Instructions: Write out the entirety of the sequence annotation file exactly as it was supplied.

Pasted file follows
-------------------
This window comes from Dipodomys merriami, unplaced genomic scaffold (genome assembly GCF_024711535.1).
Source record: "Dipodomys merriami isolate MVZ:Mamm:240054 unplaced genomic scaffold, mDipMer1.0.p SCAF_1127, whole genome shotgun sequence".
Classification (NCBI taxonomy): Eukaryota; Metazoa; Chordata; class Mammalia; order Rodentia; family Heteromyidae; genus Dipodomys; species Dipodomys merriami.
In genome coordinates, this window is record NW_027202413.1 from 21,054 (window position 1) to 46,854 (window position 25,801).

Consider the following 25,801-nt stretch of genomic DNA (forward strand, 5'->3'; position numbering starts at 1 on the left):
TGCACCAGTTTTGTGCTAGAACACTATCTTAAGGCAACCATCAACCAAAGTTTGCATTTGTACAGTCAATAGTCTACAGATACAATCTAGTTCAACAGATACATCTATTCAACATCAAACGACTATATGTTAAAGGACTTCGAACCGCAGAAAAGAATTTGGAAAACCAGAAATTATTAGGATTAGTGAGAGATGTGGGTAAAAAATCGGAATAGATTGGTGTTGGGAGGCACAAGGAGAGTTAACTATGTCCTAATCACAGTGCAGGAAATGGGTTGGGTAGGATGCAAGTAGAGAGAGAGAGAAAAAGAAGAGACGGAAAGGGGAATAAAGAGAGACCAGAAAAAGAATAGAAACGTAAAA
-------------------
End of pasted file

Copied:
This window comes from Dipodomys merriami, unplaced genomic scaffold (genome assembly GCF_024711535.1).
Source record: "Dipodomys merriami isolate MVZ:Mamm:240054 unplaced genomic scaffold, mDipMer1.0.p SCAF_1127, whole genome shotgun sequence".
Classification (NCBI taxonomy): Eukaryota; Metazoa; Chordata; class Mammalia; order Rodentia; family Heteromyidae; genus Dipodomys; species Dipodomys merriami.
In genome coordinates, this window is record NW_027202413.1 from 21,054 (window position 1) to 46,854 (window position 25,801).

Consider the following 25,801-nt stretch of genomic DNA (forward strand, 5'->3'; position numbering starts at 1 on the left):
TGCACCAGTTTTGTGCTAGAACACTATCTTAAGGCAACCATCAACCAAAGTTTGCATTTGTACAGTCAATAGTCTACAGATACAATCTAGTTCAACAGATACATCTATTCAACATCAAACGACTATATGTTAAAGGACTTCGAACCGCAGAAAAGAATTTGGAAAACCAGAAATTATTAGGATTAGTGAGAGATGTGGGTAAAAAATCGGAATAGATTGGTGTTGGGAGGCACAAGGAGAGTTAACTATGTCCTAATCACAGTGCAGGAAATGGGTTGGGTAGGATGCAAGTAGAGAGAGAGAGAAAAAGAAGAGACGGAAAGGGGAATAAAGAGAGACCAGAAAAAGAATAGAAACGTAAAA